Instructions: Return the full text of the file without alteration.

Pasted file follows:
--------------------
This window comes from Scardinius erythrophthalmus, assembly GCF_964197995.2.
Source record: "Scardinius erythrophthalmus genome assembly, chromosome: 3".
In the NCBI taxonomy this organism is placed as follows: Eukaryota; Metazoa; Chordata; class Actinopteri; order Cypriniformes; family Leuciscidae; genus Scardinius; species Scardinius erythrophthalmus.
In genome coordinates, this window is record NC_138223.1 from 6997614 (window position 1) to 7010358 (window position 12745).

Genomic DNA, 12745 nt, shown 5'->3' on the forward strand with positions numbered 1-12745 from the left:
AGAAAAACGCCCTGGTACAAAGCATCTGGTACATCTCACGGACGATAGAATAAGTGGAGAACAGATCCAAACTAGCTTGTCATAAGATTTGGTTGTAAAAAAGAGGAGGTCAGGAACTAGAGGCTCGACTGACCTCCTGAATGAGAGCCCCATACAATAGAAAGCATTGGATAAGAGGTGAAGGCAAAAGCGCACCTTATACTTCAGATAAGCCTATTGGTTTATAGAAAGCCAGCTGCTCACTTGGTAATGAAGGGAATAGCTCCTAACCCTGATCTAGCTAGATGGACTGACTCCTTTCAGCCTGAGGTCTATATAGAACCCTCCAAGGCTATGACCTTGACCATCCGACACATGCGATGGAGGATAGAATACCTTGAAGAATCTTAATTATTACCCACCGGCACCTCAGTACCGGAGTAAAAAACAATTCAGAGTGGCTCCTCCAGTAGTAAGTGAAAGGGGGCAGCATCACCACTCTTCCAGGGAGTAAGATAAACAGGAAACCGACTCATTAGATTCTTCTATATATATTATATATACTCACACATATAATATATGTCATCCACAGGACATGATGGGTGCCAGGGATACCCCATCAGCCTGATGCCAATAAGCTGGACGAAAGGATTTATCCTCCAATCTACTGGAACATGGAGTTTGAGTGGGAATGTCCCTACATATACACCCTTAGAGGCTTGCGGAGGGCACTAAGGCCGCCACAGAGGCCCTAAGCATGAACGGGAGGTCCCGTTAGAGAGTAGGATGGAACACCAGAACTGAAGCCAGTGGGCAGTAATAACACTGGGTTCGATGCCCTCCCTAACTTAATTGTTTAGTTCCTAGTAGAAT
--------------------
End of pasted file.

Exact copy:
This window comes from Scardinius erythrophthalmus, assembly GCF_964197995.2.
Source record: "Scardinius erythrophthalmus genome assembly, chromosome: 3".
In the NCBI taxonomy this organism is placed as follows: Eukaryota; Metazoa; Chordata; class Actinopteri; order Cypriniformes; family Leuciscidae; genus Scardinius; species Scardinius erythrophthalmus.
In genome coordinates, this window is record NC_138223.1 from 6997614 (window position 1) to 7010358 (window position 12745).

Genomic DNA, 12745 nt, shown 5'->3' on the forward strand with positions numbered 1-12745 from the left:
AGAAAAACGCCCTGGTACAAAGCATCTGGTACATCTCACGGACGATAGAATAAGTGGAGAACAGATCCAAACTAGCTTGTCATAAGATTTGGTTGTAAAAAAGAGGAGGTCAGGAACTAGAGGCTCGACTGACCTCCTGAATGAGAGCCCCATACAATAGAAAGCATTGGATAAGAGGTGAAGGCAAAAGCGCACCTTATACTTCAGATAAGCCTATTGGTTTATAGAAAGCCAGCTGCTCACTTGGTAATGAAGGGAATAGCTCCTAACCCTGATCTAGCTAGATGGACTGACTCCTTTCAGCCTGAGGTCTATATAGAACCCTCCAAGGCTATGACCTTGACCATCCGACACATGCGATGGAGGATAGAATACCTTGAAGAATCTTAATTATTACCCACCGGCACCTCAGTACCGGAGTAAAAAACAATTCAGAGTGGCTCCTCCAGTAGTAAGTGAAAGGGGGCAGCATCACCACTCTTCCAGGGAGTAAGATAAACAGGAAACCGACTCATTAGATTCTTCTATATATATTATATATACTCACACATATAATATATGTCATCCACAGGACATGATGGGTGCCAGGGATACCCCATCAGCCTGATGCCAATAAGCTGGACGAAAGGATTTATCCTCCAATCTACTGGAACATGGAGTTTGAGTGGGAATGTCCCTACATATACACCCTTAGAGGCTTGCGGAGGGCACTAAGGCCGCCACAGAGGCCCTAAGCATGAACGGGAGGTCCCGTTAGAGAGTAGGATGGAACACCAGAACTGAAGCCAGTGGGCAGTAATAACACTGGGTTCGATGCCCTCCCTAACTTAATTGTTTAGTTCCTAGTAGAAT